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Some morse tapers have a tang to resist spinning and to assist the drive, morse tapers are just a very accurate way of holding tooling.
The tang is NOT for driving, it is for removing the taper only!!!
 

goldstar31

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If you are with the Propositions of Euclid, your Mr Morse used the sine of 10" and a quarter of an inch-- and the bright sparks made a Pig's Ear out of it
 

ALEX1952

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Incorrect terminology I should have said to help stop it spinning if taper is damaged or dirty.
 

Shopgeezer

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The tailstock in my new lathe did not have a crossbar in it to engage the tang on the end of the drill chuck taper. I had continuous problems getting the drill chuck seated so I took the tail stock to a machine shop and we installed an offset pin in it. Kept the drill chuck from spinning. I am suspicious of the Morse taper in the tailstock, or taper on the drill chuck arbor. The live centre seems to seat ok but not as much torque on that as drilling.
 

WOB

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Hi Guys,

The R8 spindle fitting has a locating pin which sits in the groove just above the taper. That pin is there to guide the fitting and the pin stops it rotating in the bore. Very often you find machines with the pin sheared off. A telltale sign that the tool holder has jammed at some point in its life.
On a Bridgeport, many users remove the "locating pin" because it is unnecessary and a PIA when inserting an R8 collet. Mine has been out for many years and I have never had a collet spin in the taper because I always tighten the drawbar properly.

WOB
 

awake

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The above comments reflect what I have always understood, that the tang in a MT and the pin in an R8 are really just locating devices.

Certainly in my old mill drill, with a #2 morse taper spindle, the various chucks and endmill adapters and such had no tang - it would only get in the way of the draw bar. No problems spinning anything as long as you tightened the draw bar "just enough." As noted above, there were occasional problems when I tightened the drawbar too much - it was the devil to get the MT to release, even beating on the top of the draw bar.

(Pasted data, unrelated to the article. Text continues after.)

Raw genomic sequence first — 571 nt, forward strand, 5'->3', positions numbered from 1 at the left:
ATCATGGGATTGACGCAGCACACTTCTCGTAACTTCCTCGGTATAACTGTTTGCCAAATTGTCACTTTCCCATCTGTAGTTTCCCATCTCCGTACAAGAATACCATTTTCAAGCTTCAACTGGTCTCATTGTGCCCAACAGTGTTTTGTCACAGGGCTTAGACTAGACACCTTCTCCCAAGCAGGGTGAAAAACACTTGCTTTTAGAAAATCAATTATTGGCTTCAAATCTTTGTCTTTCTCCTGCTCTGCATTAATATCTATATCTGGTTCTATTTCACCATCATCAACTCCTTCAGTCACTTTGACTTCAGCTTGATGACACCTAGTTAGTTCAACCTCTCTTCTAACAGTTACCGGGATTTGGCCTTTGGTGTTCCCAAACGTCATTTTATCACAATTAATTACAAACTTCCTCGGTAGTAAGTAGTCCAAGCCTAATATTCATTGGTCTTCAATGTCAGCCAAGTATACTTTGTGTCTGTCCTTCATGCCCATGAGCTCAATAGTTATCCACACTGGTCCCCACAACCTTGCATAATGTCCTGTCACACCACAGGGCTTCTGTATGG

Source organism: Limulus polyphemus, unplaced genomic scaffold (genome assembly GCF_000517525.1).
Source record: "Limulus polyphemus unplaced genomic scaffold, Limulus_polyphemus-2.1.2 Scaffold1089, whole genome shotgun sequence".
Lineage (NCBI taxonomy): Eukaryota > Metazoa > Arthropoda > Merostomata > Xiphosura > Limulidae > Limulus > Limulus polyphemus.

What I was told, long ago, is that if you are depending on the tang (MT) or pin (R8) to actually drive the chuck/collet/whatever, you are fixin' to break something. :)
 

Shopgeezer

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To me the tang on the Morse taper arbor is there to prevent it from spinning and ruining the taper In the tailstock. Its not supposed to drive anything, just give you a chance to stop the lathe when you see the drill chuck arbor move.
 

SmithDoor

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I have a mill with #2 Morse
I use a Tang and a draw bar.
It is 1/4” NC tap in the Tang
The holders that have a 3/8” NC just made thread in Tang with a 1/4” tap hole for the new draw bar.

The holder do not turn
If hard to get out I just a drill drift.

I have drawing and photos here in downloads

Dave

I have an older Jet Mill/Drill with a #3 Morse taper tool holder set-up.
Works very well for me. Only question I have is:
How tight should I tighten the the drawbar to hold the toolholder in?
I know I need not "reef" on it. but how "loose" can it be?
Thank you .
 

goldstar31